LLM Students Launch 'Ask About Direct Provision' Project for #GE2020

Jan 20 2020 Posted: 10:50 GMT

Researchers in the Masters of Law programme at the Irish Centre for Human Rights, NUI Galway have launched a project entitled ‘Ask About Direct Provision’ where they will publish election candidates’ views on Direct Provision using a twitter page and the hashtag #AskAboutDP. 

Update: A website has also been created which provides information to the general public about Direct Provision and suggests questions to ask election candidates and their canvassers. The 'Ask About Direct Provision' website also records the responses received. 

This project is part of the new Human Rights Law Clinic in the Irish Centre for Human Rights at NUIG, where students work in partnership with voluntary, community-based groups to achieve human rights-based social change. 

Stacy Wrenn, one of the group of LLM researchers who created the #AskAboutDP project, said: 

‘Ask About Direct Provision is a project coordinated by a group of LLM student researchers in the International Human Rights Law Clinic at the Irish Centre for Human Rights, NUI Galway. We are working in partnership with the Movement of Asylum Seekers in Ireland (MASI), to put a spotlight on the direct provision system for the 2020 General Election.’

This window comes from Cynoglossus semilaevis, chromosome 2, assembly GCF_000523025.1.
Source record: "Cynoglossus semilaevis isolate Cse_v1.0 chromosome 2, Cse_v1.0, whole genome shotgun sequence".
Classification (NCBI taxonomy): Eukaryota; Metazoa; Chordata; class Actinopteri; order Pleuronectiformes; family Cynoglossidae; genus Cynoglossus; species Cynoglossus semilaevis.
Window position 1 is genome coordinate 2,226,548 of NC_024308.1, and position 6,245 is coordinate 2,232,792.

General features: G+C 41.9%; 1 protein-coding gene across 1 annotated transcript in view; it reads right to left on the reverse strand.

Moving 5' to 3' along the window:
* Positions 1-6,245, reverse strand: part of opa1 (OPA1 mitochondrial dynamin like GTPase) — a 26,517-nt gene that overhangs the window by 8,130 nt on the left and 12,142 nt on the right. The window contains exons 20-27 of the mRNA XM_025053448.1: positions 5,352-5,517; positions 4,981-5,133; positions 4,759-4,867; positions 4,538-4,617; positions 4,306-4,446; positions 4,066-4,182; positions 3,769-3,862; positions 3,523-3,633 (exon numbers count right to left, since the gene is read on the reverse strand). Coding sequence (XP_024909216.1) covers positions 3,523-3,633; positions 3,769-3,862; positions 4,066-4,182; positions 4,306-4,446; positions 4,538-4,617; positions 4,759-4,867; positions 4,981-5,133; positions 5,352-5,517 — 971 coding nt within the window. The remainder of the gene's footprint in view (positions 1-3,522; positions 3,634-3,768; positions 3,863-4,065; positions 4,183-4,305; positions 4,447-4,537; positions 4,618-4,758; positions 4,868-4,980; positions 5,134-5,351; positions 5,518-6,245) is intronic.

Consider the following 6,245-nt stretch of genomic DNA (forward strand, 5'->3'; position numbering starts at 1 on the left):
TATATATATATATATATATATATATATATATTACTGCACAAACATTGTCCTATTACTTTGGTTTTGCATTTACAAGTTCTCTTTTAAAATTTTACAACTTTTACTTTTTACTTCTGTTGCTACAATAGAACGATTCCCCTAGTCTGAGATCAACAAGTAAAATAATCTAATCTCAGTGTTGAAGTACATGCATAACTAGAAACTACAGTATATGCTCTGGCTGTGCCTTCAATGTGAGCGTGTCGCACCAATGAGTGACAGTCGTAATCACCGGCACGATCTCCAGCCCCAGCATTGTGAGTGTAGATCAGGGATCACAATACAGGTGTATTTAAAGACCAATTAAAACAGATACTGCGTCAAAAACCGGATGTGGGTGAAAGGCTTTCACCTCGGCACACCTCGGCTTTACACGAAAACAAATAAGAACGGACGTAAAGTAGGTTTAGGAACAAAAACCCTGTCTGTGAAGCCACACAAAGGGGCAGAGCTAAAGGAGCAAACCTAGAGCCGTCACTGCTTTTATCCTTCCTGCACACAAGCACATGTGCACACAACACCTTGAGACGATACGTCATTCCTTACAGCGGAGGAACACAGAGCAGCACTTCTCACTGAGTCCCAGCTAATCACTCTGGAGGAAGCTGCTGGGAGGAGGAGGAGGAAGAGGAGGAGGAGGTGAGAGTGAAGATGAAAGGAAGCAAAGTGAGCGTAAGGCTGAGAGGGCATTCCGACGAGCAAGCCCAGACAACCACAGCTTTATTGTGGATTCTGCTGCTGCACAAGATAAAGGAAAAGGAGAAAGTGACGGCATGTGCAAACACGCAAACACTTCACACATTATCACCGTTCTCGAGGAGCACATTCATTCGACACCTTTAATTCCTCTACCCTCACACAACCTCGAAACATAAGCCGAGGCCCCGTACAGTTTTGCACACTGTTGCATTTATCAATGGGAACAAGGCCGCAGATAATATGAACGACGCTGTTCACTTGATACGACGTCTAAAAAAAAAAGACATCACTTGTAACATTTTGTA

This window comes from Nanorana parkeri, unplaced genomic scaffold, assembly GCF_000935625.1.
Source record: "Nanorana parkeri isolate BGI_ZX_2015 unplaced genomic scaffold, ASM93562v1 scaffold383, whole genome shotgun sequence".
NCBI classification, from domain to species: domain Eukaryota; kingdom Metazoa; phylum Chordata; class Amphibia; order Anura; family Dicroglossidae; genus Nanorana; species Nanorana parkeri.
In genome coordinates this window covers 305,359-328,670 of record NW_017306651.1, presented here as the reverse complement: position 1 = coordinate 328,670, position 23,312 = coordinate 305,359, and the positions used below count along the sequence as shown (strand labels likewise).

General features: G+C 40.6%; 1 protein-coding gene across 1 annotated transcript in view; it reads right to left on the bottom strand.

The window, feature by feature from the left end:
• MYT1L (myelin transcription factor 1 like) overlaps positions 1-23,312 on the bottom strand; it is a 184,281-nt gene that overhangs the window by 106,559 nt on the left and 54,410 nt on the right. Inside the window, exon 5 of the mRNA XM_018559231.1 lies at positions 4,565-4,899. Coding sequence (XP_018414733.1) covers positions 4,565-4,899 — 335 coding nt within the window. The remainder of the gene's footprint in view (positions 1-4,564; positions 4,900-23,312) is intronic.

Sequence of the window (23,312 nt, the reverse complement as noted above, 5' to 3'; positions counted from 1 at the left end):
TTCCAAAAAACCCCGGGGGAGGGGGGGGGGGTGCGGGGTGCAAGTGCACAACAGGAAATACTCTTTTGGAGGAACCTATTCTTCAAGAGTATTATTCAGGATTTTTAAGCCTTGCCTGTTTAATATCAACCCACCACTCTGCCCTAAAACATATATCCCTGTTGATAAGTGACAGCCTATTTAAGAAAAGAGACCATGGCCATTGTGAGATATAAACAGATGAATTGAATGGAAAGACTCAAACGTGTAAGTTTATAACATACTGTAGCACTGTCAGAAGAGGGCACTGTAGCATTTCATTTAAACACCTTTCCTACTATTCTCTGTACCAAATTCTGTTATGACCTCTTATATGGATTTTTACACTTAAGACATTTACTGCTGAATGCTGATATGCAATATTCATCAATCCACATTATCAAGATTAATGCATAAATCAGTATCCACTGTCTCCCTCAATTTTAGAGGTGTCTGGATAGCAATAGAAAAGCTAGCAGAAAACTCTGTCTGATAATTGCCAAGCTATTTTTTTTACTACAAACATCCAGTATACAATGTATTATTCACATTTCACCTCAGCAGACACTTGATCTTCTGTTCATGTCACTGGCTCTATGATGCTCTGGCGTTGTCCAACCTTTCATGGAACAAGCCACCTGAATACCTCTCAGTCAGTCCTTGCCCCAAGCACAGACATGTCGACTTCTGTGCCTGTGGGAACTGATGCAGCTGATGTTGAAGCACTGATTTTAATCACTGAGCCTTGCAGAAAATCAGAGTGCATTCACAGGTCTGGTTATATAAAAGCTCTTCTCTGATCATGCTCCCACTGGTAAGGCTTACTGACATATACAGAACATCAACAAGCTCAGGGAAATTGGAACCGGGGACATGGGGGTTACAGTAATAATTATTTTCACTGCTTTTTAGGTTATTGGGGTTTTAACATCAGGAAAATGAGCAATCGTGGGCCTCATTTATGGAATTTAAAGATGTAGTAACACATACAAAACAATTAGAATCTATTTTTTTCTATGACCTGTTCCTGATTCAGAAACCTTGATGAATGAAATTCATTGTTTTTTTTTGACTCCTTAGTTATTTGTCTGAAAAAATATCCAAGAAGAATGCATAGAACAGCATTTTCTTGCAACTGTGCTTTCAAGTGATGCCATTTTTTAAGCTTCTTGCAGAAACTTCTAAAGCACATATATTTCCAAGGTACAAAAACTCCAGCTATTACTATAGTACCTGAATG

She continued: ‘As the twentieth anniversary of this supposedly ‘temporary’ system looms over us, we feel it is more important than ever that election candidates are held to account on their promises. Housing and healthcare are rightly dominating election discussion at the moment. Appropriate housing and healthcare are hugely important for people who come to Ireland seeking international protection, as is their right under international and European law.’ 

The aims of this project are to:

  • Encourage people to ask candidates about Direct Provision 
  • Make Direct Provision a key election issue
  • Inform the public of candidates’ stances on Direct Provision 
  • Highlight some key human rights issues regarding Direct Provision

To achieve this, the NUIG group is contacting candidates nationwide to establish their position on the direct provision system, and making their responses publicly available on our Twitter page [@AskAboutDP]. The researchers will not be endorsing any candidates or political parties. They will share candidates’ responses without redaction. The researchers will also be providing information on both the lived experiences of asylum seekers in Ireland and the human rights-related impacts of Direct Provision, giving the public access to existing reports on the system in an accessible manner. 

Read more: Sorcha Pollak, 'NUIG researchers call on election candidates to lay out direct provision plans' The Irish Times (27 January 2020)